For the Sake of the Elect

I am often asked, “What is the biggest lesson you learned from the campaign trail?” To many people’s surprise, it wasn’t about technology or turnout or demographics or economics. It was this: People need Jesus. __________
When I first came to RZIM, I had the privilege of meeting with Ravi Zacharias and found myself in a wide-ranging conversation with him about everything from Indian culture to American politics. As we discussed the state of our country, I described my previous involvement in the political arena and offered my perspective on the 2012 elections. Ravi then asked me two questions: “Do you believe you are being called away from politics as a profession at this time?” and “Do you think your background and experiences have prepared you for this position?” My answer to both questions was “yes.” Here’s why. __________

It was just a month after the November 2012 election. I was sitting in a conference room at a gathering of influential political leaders and conservative grassroots activists from around the country. We had come together to commiserate over the recent election defeat, share lessons learned from the campaign trail, and exchange strategies and ideas for the future as we assessed the state of our country.

I had been invited to give a presentation on “Outreach to Millennials: Targeting Young Voters While Harnessing New Technology.”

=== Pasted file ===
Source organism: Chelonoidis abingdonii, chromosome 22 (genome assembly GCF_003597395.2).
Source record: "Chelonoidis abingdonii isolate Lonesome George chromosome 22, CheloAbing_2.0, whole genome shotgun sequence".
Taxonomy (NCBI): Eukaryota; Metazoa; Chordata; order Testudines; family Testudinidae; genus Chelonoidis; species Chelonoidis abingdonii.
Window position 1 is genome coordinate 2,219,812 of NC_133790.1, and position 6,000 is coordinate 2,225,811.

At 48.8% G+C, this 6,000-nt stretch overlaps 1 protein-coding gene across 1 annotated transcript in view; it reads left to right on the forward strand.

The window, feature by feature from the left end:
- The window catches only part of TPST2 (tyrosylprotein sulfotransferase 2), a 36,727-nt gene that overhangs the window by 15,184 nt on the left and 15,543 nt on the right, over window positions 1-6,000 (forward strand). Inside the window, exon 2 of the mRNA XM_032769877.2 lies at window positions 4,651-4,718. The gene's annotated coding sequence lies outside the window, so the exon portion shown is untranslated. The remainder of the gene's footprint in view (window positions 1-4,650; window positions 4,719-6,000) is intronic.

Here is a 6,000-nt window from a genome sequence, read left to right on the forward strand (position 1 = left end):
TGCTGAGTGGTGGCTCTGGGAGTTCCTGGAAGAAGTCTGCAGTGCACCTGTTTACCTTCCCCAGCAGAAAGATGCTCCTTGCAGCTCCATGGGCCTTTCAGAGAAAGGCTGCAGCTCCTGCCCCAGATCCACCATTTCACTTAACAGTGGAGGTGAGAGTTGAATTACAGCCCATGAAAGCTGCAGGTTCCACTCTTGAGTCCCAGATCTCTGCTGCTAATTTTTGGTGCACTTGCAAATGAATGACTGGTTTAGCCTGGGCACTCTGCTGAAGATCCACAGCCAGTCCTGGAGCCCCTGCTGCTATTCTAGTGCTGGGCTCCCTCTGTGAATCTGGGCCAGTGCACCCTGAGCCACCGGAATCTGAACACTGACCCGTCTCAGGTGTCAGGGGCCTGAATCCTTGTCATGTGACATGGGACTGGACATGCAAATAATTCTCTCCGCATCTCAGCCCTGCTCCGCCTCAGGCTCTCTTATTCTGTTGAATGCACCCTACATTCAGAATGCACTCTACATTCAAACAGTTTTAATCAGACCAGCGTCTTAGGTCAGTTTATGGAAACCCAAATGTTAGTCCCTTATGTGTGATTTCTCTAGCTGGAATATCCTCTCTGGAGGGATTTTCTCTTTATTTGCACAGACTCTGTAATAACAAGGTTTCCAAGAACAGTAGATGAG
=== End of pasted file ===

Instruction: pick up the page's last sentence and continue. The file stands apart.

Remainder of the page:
Leaders in the conservative movement were rightly concerned about the youth vote, as both exit polling and demographic research indicated that an increasing number of young people were not voting our way, were departing from traditional moral values, and lacked a basic understanding of fiscal and social responsibility.

Organizers had asked me to tackle questions such as, “How can we reach the younger generation with our message?” “How can we better appeal to them to vote based on biblical values?” “What are some examples of effective marketing techniques?”

I had planned to show a sophisticated PowerPoint demonstrating the latest trends and technology ideas. I was all prepared to talk about creating smartphone apps and infographics and utilizing social media and other creative communication methods to tell stories and illustrate statistics.

But in the back of my mind, I knew none of this was the answer. In fact, I wasn’t even sure we were asking the right questions. So just an hour before my presentation, I scrapped the entire plan and instead scrambled together a few quick slides from a completely different angle.